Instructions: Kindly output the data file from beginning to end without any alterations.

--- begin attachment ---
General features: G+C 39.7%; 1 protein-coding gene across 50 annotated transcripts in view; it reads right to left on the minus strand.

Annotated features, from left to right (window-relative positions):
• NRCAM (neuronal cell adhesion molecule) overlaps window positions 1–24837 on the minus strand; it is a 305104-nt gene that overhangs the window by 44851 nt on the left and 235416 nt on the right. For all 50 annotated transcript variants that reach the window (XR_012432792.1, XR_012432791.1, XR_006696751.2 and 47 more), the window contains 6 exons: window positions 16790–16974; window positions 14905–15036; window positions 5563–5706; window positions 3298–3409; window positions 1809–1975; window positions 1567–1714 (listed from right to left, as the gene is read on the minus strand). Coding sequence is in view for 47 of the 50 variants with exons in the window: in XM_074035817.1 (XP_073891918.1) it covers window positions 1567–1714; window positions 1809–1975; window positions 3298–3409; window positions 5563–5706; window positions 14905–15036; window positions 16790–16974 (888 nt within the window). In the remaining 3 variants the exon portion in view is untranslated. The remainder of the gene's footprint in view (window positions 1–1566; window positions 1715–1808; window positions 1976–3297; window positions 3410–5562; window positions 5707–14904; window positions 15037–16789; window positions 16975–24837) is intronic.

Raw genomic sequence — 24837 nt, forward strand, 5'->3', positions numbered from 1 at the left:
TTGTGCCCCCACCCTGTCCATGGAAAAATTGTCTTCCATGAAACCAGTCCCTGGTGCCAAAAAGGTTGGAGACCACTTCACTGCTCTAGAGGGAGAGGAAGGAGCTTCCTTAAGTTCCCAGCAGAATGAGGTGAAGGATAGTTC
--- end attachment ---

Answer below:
General features: G+C 39.7%; 1 protein-coding gene across 50 annotated transcripts in view; it reads right to left on the minus strand.

Annotated features, from left to right (window-relative positions):
• NRCAM (neuronal cell adhesion molecule) overlaps window positions 1–24837 on the minus strand; it is a 305104-nt gene that overhangs the window by 44851 nt on the left and 235416 nt on the right. For all 50 annotated transcript variants that reach the window (XR_012432792.1, XR_012432791.1, XR_006696751.2 and 47 more), the window contains 6 exons: window positions 16790–16974; window positions 14905–15036; window positions 5563–5706; window positions 3298–3409; window positions 1809–1975; window positions 1567–1714 (listed from right to left, as the gene is read on the minus strand). Coding sequence is in view for 47 of the 50 variants with exons in the window: in XM_074035817.1 (XP_073891918.1) it covers window positions 1567–1714; window positions 1809–1975; window positions 3298–3409; window positions 5563–5706; window positions 14905–15036; window positions 16790–16974 (888 nt within the window). In the remaining 3 variants the exon portion in view is untranslated. The remainder of the gene's footprint in view (window positions 1–1566; window positions 1715–1808; window positions 1976–3297; window positions 3410–5562; window positions 5707–14904; window positions 15037–16789; window positions 16975–24837) is intronic.

Raw genomic sequence — 24837 nt, forward strand, 5'->3', positions numbered from 1 at the left:
TTGTGCCCCCACCCTGTCCATGGAAAAATTGTCTTCCATGAAACCAGTCCCTGGTGCCAAAAAGGTTGGAGACCACTTCACTGCTCTAGAGGGAGAGGAAGGAGCTTCCTTAAGTTCCCAGCAGAATGAGGTGAAGGATAGTTC